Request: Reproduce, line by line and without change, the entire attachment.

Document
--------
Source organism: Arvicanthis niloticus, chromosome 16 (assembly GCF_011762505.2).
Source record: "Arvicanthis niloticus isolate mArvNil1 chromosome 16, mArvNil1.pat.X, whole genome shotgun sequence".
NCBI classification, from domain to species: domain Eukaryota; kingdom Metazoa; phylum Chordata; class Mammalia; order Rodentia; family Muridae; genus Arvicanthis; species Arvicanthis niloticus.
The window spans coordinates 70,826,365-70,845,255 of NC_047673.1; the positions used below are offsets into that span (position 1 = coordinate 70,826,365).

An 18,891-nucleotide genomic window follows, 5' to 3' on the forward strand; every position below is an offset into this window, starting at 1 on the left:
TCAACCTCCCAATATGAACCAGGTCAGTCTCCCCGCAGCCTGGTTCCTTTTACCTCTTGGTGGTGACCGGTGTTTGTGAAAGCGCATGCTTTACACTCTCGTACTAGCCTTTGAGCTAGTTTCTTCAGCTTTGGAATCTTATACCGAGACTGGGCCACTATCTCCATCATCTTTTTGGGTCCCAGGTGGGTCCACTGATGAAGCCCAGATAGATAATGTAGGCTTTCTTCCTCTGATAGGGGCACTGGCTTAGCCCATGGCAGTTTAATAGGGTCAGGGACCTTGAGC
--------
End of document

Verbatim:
Source organism: Arvicanthis niloticus, chromosome 16 (assembly GCF_011762505.2).
Source record: "Arvicanthis niloticus isolate mArvNil1 chromosome 16, mArvNil1.pat.X, whole genome shotgun sequence".
NCBI classification, from domain to species: domain Eukaryota; kingdom Metazoa; phylum Chordata; class Mammalia; order Rodentia; family Muridae; genus Arvicanthis; species Arvicanthis niloticus.
The window spans coordinates 70,826,365-70,845,255 of NC_047673.1; the positions used below are offsets into that span (position 1 = coordinate 70,826,365).

An 18,891-nucleotide genomic window follows, 5' to 3' on the forward strand; every position below is an offset into this window, starting at 1 on the left:
TCAACCTCCCAATATGAACCAGGTCAGTCTCCCCGCAGCCTGGTTCCTTTTACCTCTTGGTGGTGACCGGTGTTTGTGAAAGCGCATGCTTTACACTCTCGTACTAGCCTTTGAGCTAGTTTCTTCAGCTTTGGAATCTTATACCGAGACTGGGCCACTATCTCCATCATCTTTTTGGGTCCCAGGTGGGTCCACTGATGAAGCCCAGATAGATAATGTAGGCTTTCTTCCTCTGATAGGGGCACTGGCTTAGCCCATGGCAGTTTAATAGGGTCAGGGACCTTGAGC